Sunday, August 9, 2009

First Week of Work - - It’s The Little Things!!!!





Well I finished my first week of work. It was definitely the most different first week I believe I have ever experienced. But what surprised me were all the little things that we/I take for granted in the US. Following are a few examples.

1. Environmental controls - (this means heat and air conditioning). Our office is on the top (fifth) floor of a government type of building. All of the offices on the floor are empty except for my NGO and one other office. There are no environmental controls anywhere in the building. If you are in the lower floors, the stone of the building help keep it cool (or warm). On the top floor, you have the sun hitting the roof, and the heat coming at you. This week was VERY WARM. Monday and Tuesday were 100+. The little digital thermometer in our office was reading 34-35C (95F). The temperature dropped slightly Wednesday thru Friday, and it was only 92F in our office on those days. I had worked outside in that kind of heat. But I had never worked (or tried to work) at a computer at that temperature. It was a little difficult. I found the sweat from my hands and arms made “mousing and typing” very hard. Also, I got tired much quicker.

2. Ergonomics – I am used to desks, and chairs that can be adjusted to proper heights, and keyboards at correct levels. All of our chairs are adjustable in five different directions in the US. You become so used to all this, that you forget about it, and take it for granted. A folding chair or “kitchen type” chair can get slightly uncomfortable pretty quickly. We have two old office chairs, but they were being used by “salaried” employees – not the volunteer. One of them went on holiday for the rest of August, and I immediately took her chair.

3. Stairs and no elevators - I mentioned that we are on the fifth floor. But I did not say that there are no elevators in the building. The stairs are pretty wide nice marble steps. There are some wide cracks in them, and there are a couple of three inch wedges chipped from them. I actually like the stairs. I take them two at a time, and get a small bit of exercise. However, I noticed that anyone else visiting us comes into the office “huffing and puffing” and out of breath.

4. Building Maintenance - It rained hard Thursday night (we needed the rain here). Friday morning going up the stairs, I noticed a large (10 ft by 3 ft) puddle of water on the fourth floor near the turn around on the stairs going to the fifth floor. There was a similar puddle on our floor (fifth). I was told that one of drain pipes backs up every so often during heavy rain. When we left for the day Friday afternoon, the puddles were still there.

5. Traveling to the villages - We support minority farmers in the villages 30-60Km outside of Plovdiv. This week, we had some important visitors from the US who wanted to see what we were doing, and how we did it. They had driver and a new VW Passat. It was nice and it had air conditioning. Our “much older” VW does not have air conditioning, and the window next to me is “stuck” in the up position. Tuesday was another one of those 100+ degree days. It was a great day for me, and our visitors. However, I found myself remembering that both of our cars at home have great air conditioning. Just another one of those small things we take for granted.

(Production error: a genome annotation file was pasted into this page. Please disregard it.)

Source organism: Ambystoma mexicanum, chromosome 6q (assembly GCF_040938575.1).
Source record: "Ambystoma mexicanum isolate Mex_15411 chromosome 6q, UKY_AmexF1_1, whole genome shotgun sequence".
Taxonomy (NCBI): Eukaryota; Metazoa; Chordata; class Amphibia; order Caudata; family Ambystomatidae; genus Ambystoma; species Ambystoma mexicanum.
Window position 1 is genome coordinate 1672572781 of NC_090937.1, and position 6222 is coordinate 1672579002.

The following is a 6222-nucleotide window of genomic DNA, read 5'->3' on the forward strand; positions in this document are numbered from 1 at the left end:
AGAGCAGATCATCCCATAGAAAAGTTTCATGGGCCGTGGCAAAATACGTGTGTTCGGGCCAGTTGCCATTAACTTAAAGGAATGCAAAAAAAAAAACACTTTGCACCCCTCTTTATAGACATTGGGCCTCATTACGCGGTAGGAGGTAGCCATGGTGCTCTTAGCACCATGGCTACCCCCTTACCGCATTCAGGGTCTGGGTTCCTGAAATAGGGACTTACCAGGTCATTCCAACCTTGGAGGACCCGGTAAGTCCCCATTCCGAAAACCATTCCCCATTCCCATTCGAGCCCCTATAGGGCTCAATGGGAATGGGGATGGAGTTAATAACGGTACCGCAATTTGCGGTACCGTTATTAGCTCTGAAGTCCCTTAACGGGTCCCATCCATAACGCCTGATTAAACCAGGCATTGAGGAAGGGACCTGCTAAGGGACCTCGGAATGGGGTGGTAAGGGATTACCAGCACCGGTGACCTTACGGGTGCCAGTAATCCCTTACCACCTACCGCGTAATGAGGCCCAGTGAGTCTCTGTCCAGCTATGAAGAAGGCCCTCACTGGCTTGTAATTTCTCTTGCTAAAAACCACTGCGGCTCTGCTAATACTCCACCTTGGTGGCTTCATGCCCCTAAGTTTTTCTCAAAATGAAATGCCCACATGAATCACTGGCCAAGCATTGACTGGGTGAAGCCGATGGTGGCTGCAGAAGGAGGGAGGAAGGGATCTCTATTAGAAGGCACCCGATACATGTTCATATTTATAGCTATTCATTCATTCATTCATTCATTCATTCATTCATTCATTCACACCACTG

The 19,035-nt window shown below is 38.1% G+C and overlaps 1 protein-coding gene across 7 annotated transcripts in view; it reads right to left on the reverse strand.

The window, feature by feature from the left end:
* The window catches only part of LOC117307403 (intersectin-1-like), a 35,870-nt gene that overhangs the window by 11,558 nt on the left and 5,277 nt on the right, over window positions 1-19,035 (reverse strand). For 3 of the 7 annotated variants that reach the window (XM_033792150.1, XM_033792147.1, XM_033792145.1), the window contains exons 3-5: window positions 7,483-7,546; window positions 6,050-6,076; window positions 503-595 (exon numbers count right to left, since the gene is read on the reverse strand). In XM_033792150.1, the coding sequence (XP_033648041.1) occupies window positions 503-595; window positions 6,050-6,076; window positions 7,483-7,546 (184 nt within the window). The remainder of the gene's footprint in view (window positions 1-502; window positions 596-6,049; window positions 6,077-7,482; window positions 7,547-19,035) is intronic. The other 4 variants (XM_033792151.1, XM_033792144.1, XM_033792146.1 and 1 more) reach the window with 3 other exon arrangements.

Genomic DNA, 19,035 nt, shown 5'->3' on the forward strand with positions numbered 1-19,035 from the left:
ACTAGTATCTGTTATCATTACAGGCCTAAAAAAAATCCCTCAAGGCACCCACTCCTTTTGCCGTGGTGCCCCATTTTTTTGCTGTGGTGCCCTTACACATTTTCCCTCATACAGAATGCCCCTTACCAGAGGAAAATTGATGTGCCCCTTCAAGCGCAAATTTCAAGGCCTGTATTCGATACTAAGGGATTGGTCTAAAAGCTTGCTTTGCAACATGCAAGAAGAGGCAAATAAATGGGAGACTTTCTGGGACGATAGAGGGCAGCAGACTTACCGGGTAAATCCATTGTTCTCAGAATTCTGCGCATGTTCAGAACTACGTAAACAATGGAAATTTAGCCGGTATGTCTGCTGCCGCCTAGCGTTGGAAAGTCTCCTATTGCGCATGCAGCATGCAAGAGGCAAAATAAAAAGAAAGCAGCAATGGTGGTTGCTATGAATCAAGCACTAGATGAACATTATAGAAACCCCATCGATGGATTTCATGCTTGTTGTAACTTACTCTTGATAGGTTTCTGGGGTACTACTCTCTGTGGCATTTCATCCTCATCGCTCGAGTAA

6. Getting to work - This turned out to much more of a challenge than I expected. It is about 4 miles for me to walk to work, and that is what I did on my first day. I had walked back home from the office last week, and had the route all worked out. Well - - I thought I did. The office is just on the other side of the very old part of the city. Lots of very small, narrow curving cobblestone streets. It is very quaint! It is also very easy to get turned around, disoriented, and lost! I was 5 minutes from the office. I went left when I should have gone right. I quickly knew I was in trouble, but there are lots of trees in Plovdiv, and I could not find my bearings. I just kept getting further away. When I got to the river, I made another incorrect turn – and it got worse. Of course we do have great city maps. But…. I had already checked this all out, and left the map at home! Finally, I had to call the office, and try to tell them where I was. It was kind of like “at the corner of “walk and don’t walk!” By the time I finally found my way back, I was almost an hour later than I had planned to be. This was one time when I was glad I was just a volunteer, and they are not paying me! I started taking the bus after Monday.

So… that was part of my first week at work here in Bulgaria. It probably sounds much worse than it really was. The people I work with are GREAT. They are caring, hard working, and want to help others. They are also very understanding of “the crazy American”. In this blog, I just wanted to focus on some of the things that I found myself missing. These are the little things which we in America often take for granted. I know that I did - - and I found that I missed those little things more than I ever imagined.

Mike

5 comments:

Scott Lynch said...

Dad,
They are already calling you the crazy american! I guess that shouldn't suprise me. Have you began trying to completly reinvent they way your group does business yet?

Anonymous said...

Mike,

Sounds like there are better places to work than 3M!!! I bet you will figure some way to keep cool. You are, after all, a very inventive person.

Jim Betz

Julianna said...
This comment has been removed by a blog administrator.
Anonymous said...

Mike,

Sounds like you didn't do your homework yet and learn the Bulgarian for left and right. You should also remember (if you can) that as a fellow "old guy" remembering the full details of directions doesn't work so well anymore.

Ken

Livi said...

I only have one question....... does the window by your desk OPEN??????